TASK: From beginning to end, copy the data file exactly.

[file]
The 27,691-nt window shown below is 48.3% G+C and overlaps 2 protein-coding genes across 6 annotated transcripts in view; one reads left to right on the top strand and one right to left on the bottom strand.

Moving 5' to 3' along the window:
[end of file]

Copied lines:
The 27,691-nt window shown below is 48.3% G+C and overlaps 2 protein-coding genes across 6 annotated transcripts in view; one reads left to right on the top strand and one right to left on the bottom strand.

Moving 5' to 3' along the window: